One of my favorite ways to spend a spring or summer night in Japan is to go out and watch the hotaru (fireflies) flicker on and off in unison. The Hotaru Festival in Kyokushi (North of Ozu in Kumamoto-ken) is worth checking out, and easy to get to. During this celebration, beef ranchers like the Otsuka family sell exceptionally delicious beef which is best enjoyed with a glass of beer and a bunch of friends.
This isn’t a hotaru, it’s a picture of a tiny bee that I took at Yamabuki suigen (Yamabuki spring). In daylight, the fireflies look like regular elongated black beetles, somewhat reminiscent of a cockroach. I took the next picture in the dark of a firefly in my hand from Kyokushi last year:
Such a sad picture… The bioluminescence and frequency of their flashing varies among species. The fireflies in Kyokushi blink slower and with a yellowish light, while the yamahotaru blink slightly faster in a bluish-white. I wonder if the color differences have to do with the membrane of the photophores (assuming this is what the light producing cells on fireflies are called) or due to slight chemical differences in combination with the luciferin and luciferase…
Anyhow, if you are in Aso-gun near Ubuyama-mura during mid to late June you can still catch the yamahotaru (mountain fireflies), well after the other species have mated and died. One great spot is south of Namino village, in a place called Shiramizu Taki (white water waterfall- pictured below). The waterfall itself is worth a visit during the day time, but it is truly magnificent at night illuminated by the stars and the fireflies. The lighting has a soft, magical quality because of the diffusing effect of the spray generated by the falling water. Apparently, the light on my cellphone is irresistable to yamahotaru, as one followed it back into my pocket. I watched in amusement as it blinked out a pickup line to my unreceptive D251.
Yamahotaru are more reliable to see than the other species, I have found, because they come out in rain or good weather, and wind tends not to be a factor as they tend to live in protected areas among the trees or cliffs.
My other favorite places to see them are in Ubuyama-mura in Hokubu. I was able to see hotaru at Yamabuki suigen, but had to turn back because it was pitch-black, raining hard, and I only had my keitai (with a low battery) to serve as a flashlight. Instead, I went to Ikeyama suigen which is more popular and easier to access. The hotaru were out in abundance in the mist and drizzle, lighting up the cedars with their halogen-white glow.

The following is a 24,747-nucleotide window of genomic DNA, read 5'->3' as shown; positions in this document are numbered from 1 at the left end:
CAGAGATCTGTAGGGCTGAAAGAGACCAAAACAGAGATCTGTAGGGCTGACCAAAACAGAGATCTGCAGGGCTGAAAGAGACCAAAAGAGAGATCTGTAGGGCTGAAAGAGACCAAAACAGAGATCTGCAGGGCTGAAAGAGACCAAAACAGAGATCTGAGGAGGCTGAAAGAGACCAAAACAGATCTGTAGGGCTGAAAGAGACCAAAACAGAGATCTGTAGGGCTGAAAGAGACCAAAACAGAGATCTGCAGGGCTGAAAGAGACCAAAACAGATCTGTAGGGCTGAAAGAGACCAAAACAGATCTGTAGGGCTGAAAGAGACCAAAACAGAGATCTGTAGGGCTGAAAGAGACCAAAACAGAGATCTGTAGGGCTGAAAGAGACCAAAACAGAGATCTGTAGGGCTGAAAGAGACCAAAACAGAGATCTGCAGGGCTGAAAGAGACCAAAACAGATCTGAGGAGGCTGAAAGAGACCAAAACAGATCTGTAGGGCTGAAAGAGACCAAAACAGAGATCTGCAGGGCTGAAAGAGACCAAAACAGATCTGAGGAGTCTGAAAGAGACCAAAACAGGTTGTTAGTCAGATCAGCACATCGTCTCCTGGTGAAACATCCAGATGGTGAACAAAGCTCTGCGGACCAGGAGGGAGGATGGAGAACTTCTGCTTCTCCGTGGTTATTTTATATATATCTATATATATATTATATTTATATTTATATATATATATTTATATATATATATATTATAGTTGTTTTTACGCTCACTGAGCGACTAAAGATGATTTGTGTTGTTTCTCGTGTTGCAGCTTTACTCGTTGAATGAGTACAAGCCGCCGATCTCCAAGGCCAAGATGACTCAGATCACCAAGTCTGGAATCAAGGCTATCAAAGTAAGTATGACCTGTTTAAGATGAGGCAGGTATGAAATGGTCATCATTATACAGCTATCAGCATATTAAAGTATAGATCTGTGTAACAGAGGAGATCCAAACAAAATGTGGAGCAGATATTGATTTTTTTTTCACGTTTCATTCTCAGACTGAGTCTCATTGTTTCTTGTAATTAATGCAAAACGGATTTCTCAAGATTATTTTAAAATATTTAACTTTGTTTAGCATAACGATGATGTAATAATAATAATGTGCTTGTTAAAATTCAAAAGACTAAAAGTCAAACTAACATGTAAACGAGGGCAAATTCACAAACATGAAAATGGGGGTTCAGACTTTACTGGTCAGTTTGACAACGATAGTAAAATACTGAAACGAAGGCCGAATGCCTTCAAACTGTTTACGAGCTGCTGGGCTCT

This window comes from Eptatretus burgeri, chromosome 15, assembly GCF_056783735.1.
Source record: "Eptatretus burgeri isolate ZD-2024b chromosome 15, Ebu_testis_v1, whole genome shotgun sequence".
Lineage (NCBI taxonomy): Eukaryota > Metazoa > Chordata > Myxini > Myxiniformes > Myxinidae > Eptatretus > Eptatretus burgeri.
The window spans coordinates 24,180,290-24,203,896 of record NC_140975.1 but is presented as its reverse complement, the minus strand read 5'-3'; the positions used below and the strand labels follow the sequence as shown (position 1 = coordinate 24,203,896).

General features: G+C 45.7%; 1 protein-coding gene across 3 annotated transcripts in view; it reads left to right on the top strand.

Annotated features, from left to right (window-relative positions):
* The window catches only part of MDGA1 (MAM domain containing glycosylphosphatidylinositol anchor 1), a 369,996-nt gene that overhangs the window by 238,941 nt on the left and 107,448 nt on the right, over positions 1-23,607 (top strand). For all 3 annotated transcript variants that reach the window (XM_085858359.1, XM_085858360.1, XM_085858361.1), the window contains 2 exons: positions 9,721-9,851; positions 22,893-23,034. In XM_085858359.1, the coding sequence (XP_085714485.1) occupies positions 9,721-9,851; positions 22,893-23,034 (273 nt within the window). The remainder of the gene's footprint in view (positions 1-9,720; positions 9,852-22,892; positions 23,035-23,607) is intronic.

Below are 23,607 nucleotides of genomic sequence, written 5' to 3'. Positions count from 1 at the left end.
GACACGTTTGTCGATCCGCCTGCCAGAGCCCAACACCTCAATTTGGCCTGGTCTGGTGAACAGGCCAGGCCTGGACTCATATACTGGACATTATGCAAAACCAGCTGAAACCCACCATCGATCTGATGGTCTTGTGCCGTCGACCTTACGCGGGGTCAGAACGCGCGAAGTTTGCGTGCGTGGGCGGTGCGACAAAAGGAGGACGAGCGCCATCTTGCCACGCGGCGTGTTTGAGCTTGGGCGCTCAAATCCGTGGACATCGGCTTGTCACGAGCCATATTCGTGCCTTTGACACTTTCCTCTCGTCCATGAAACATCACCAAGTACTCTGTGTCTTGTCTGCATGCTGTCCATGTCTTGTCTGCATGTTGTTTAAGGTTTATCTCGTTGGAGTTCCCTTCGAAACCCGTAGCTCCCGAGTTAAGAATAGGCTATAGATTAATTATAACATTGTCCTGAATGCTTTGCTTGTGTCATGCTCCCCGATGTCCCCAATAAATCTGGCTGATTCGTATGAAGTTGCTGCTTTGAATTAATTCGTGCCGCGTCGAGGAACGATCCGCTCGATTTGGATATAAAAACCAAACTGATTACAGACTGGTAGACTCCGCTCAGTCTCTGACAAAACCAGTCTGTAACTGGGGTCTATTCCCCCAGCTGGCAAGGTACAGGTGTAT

This weekend I had to work, and so I missed the last hash with our group in Kumamoto. I hope it went well, and that you all had to swim through the brown dirtiness that is the Shirakawa River. It rained all weekend long, which was a good thing. I did more this weekend then I usually do on weekends with fair weather.
This is the elephant in front of Ubuyama Junior High School. I think it has a really nice ass, don’t you? In a purely asthetic sense, that is…
Continue reading Rainy Weekend
Over the past year, posting stuff on Higo Blog is something that I have really grown to enjoy. It’s a much needed release sometimes, and helps me to stay sane in my relative isolation in the Japanese country side. I can’t imagine what it would feel like if the Japanese government decided to censor what I could and could not look at or post on the net, but I imagine I would feel a lot like Kevin and the other bloggers in Korea.
Instead of talking about my thoughts on the recent actions of the Korean Ministry of Information and Communication, I highly suggest checking out Big Hominid’s site and to explore the links and Korea blogger’s pages that he posts, and to join him and the others in saying “Fuck censorship!”.
Avocados are only 100 yen right now, and so I have been using them a lot lately. My favorite ways to eat them are sliced with shoyu (California-nisei style), as part of a sandwitch/cheeseburger, or as guacamole. Fresh tortillas are worth their weight in silver over here, but tortilla chips are abundant and cheap and go the best with the guac. I will be experimenting with various indiginous Japanese foods to see if any go well. Here are some proposed dished: